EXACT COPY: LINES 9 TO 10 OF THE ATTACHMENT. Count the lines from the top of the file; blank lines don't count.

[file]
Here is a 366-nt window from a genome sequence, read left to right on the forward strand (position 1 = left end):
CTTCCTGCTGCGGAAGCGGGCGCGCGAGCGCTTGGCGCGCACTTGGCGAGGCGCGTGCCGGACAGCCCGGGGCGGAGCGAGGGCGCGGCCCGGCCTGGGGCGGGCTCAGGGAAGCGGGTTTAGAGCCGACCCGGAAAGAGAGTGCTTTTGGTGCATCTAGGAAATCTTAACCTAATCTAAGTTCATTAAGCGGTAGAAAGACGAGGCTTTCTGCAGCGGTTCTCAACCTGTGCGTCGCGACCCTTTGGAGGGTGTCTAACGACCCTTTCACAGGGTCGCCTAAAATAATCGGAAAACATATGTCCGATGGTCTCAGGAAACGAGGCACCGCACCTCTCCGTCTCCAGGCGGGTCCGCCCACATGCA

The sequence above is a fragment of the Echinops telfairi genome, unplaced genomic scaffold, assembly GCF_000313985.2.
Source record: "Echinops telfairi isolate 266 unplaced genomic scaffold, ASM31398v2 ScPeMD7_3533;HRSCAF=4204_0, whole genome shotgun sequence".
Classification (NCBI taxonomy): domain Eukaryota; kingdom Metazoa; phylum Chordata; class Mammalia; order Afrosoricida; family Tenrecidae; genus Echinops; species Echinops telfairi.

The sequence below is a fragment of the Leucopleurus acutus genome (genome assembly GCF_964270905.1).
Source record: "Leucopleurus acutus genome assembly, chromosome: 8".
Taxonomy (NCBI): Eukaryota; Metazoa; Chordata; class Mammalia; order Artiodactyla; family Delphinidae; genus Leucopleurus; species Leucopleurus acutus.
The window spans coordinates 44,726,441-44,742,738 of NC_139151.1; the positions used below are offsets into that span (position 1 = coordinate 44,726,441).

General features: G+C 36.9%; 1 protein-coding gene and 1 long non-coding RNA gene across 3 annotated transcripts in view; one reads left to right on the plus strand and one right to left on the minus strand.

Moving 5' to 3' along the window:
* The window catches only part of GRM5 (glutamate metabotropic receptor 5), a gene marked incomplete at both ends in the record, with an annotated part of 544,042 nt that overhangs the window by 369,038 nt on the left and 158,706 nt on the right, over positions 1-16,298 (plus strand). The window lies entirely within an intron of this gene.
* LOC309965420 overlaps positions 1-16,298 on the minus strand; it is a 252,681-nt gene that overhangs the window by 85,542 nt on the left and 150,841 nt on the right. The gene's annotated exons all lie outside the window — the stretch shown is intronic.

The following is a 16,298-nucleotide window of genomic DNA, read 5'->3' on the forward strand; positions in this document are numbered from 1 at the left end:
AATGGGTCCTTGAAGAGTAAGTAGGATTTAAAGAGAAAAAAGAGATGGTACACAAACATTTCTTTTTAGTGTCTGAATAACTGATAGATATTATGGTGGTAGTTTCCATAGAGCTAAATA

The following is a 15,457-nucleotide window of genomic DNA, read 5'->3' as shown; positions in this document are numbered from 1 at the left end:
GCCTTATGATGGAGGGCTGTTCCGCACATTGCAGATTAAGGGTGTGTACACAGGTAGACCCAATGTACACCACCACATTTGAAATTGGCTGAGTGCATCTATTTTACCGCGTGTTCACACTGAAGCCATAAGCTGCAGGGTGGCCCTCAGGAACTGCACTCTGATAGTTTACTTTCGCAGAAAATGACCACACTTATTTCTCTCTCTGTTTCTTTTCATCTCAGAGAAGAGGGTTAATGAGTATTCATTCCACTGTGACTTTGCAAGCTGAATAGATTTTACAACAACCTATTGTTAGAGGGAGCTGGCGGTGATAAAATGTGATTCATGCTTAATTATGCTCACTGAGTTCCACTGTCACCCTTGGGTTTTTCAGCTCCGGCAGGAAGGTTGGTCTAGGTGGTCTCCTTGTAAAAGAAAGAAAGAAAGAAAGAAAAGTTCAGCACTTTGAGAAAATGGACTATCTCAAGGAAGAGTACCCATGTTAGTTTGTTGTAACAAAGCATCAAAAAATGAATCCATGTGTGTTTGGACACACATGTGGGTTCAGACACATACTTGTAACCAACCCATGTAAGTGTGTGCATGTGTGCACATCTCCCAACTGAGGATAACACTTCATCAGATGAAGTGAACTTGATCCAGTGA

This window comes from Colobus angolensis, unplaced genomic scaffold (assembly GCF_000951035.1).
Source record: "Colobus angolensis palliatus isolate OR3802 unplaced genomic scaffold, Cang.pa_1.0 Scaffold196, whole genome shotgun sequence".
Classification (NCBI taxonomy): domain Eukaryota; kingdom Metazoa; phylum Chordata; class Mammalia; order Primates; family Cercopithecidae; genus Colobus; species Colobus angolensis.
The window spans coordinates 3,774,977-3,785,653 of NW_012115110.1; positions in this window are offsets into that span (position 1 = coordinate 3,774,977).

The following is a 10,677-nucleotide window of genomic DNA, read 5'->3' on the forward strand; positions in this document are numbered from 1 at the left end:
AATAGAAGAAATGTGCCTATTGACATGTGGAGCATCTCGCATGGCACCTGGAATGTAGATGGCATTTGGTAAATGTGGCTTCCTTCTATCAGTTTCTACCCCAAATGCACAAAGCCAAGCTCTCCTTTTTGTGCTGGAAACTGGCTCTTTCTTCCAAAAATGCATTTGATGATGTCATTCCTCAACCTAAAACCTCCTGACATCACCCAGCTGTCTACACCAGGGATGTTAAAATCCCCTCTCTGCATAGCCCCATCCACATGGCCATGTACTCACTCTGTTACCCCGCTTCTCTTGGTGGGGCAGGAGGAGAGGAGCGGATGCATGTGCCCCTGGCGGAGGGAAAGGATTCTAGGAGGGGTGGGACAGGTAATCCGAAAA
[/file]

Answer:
The window spans coordinates 44,726,441-44,742,738 of NC_139151.1; the positions used below are offsets into that span (position 1 = coordinate 44,726,441).

General features: G+C 36.9%; 1 protein-coding gene and 1 long non-coding RNA gene across 3 annotated transcripts in view; one reads left to right on the plus strand and one right to left on the minus strand.